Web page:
Economics Homework Seven Answers - Student Six

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AddisonDM 16:53, 30 October 2009 (EDT)

1.The four elements of perfect competition are 1) many buyers and sellers, 2) equal access to resources or perfect mobility of resources, 3) perfect knowledge in the market, both for consumers and producers, and 4) the presence of perfect substitutes.


2.You can usually use competition to motivate yourself when you lose! It’s always possible to do a little better, so try. Perhaps you could use compete with yourself by remembering some time you did something, and trying to do it again- beating yourself!.

Superb, could use as a model answer.

4.It seems rather odd that if bad drives out good, good would drive out bad also- almost a contradiction. However, I have thought of this very idea and I called it the “slippery slope of morality.” I think it depends on the knowledge and education of the people. For example, when Christianity first appeared it did drive out some undesirable customs such as human sacrifice. But today, messages like “sexual freedom” are driving out Christianity. That’s because many people today are simply uneducated about Christianity. So some decent level of education is required for the good to drive out the bad.

Fascinating insight: a level of understanding (perhaps a better term than "education", particularly for the growing homeschooling movement, as "education" can falsely connote formal schooling) is necessary for the good to drive out the bad.

5.Total cost is all the costs that the owner of a firm pays- rent, production costs, raw materials, electricity, employees, etc. Average cost is the total cost divided by the number of units (widgets) produced; thus the cost per widget. Marginal cost is the cost only of producing one more widget.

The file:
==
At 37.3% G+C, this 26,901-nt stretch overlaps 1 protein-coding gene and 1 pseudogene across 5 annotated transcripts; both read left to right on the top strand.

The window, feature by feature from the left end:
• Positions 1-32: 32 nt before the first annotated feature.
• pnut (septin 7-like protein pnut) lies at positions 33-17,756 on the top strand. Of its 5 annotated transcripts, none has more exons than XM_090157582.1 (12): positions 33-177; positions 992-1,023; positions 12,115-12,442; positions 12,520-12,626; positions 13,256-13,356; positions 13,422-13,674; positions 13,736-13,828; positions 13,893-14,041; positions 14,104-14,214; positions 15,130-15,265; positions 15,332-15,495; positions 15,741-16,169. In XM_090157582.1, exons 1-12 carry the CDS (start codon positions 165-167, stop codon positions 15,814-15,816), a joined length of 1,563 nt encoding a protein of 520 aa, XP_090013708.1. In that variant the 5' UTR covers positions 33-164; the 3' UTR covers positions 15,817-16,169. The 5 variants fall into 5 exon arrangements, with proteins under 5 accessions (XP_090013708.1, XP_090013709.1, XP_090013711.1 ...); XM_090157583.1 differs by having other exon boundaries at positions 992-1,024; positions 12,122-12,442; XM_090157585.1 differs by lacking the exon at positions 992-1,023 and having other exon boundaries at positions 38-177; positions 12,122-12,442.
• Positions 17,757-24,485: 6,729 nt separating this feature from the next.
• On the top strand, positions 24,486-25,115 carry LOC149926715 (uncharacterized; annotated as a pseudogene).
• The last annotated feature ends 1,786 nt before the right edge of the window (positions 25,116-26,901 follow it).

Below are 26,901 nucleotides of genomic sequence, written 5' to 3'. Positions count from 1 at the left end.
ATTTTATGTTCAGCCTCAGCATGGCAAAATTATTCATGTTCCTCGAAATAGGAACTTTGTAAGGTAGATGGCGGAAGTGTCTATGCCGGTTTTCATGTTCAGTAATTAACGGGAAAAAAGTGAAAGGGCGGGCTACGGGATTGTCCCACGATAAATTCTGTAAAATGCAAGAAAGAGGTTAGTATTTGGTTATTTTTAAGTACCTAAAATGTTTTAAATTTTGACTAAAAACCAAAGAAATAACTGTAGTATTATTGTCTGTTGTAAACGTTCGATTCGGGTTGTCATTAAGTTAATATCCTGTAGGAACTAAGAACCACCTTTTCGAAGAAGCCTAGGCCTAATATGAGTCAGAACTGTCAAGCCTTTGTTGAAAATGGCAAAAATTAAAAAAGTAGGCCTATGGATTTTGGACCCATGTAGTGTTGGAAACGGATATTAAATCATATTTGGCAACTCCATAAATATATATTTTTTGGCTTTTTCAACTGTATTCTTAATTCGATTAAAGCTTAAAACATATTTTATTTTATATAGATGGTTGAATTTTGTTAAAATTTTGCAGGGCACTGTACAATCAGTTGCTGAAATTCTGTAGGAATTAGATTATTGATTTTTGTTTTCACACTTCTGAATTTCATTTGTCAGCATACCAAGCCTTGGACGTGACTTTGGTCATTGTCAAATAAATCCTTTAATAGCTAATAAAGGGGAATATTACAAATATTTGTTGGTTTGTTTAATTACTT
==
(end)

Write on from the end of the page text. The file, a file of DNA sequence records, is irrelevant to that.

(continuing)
6.First of all, although there certainly was a loss in consumer surplus, I can’t see there being a loss in wealth. Spending money is always more expensive than not spending money (You know how they say “save money”: buy our stuff at half-price? Really, you’re just spending less). Ignoring any non-monetary benefit of attending the dance, money was saved by its being cancelled. However, the consumer surplus lost is $425. (Of course, the wealth saved in tickets not purchased is $2250, and even subtracting the surplus from this, $1825 were saved).

Your figure for the consumer surplus, but it's a mistake to ignore "any non-monetary benefit of attending the dance." The fact that people were willing to pay $15 for it shows that the dance was worth at least as much for them. Nothing is "saved" by not holding the event given the strong demand. (Minus 1).

7.There is not perfect competition here. Let’s look at the four elements and what the public schools vs. homeschooling each have. Perfect mobility of resources: no. Public school students have access to teachers and materials without any individual charge, and school taxes are paid regardless of school attendance. Homeschoolers have to pay individually for all school supplies, and are rarely allowed to take part in public school activities. Goods that are perfect substitutes: I suppose this would refer to the education or educational materials. I think there are not completely perfect substitutes, although the books and methods are not always vastly different. Perfect knowledge in the market: nope. Many who use the public schools are ignorant of homeschooling, and many homeschoolers are ignorant of public schools. Many buyers and sellers: not really, public schools have a near monopoly over education.

Superb analysis.


8.Competition is a means of reaching greater efficiency among participants in the free market.

Excellent, may use as a model answer.

9.If you have a perfectly competitive labor market and more labor is introduced, there will be a labor surplus- no more jobs are needed. A competitive market is also an efficient one, with an optimal number of employees. Adding new labor will cause a surplus. The same will occur whether there is a minimum wage or not. The new labor will just sit there, with no one to employ it.

Right: unemployment will increase.

10.When output is zero, the firm is not profitable. The loss is the recurring or relevant fixed costs such as mortgage or rent, electricity (if facilities remain open while not selling or producing), etc.

Superb answers. 99/100. Congratulations.--Andy Schlafly 13:02, 31 October 2009 (EDT)
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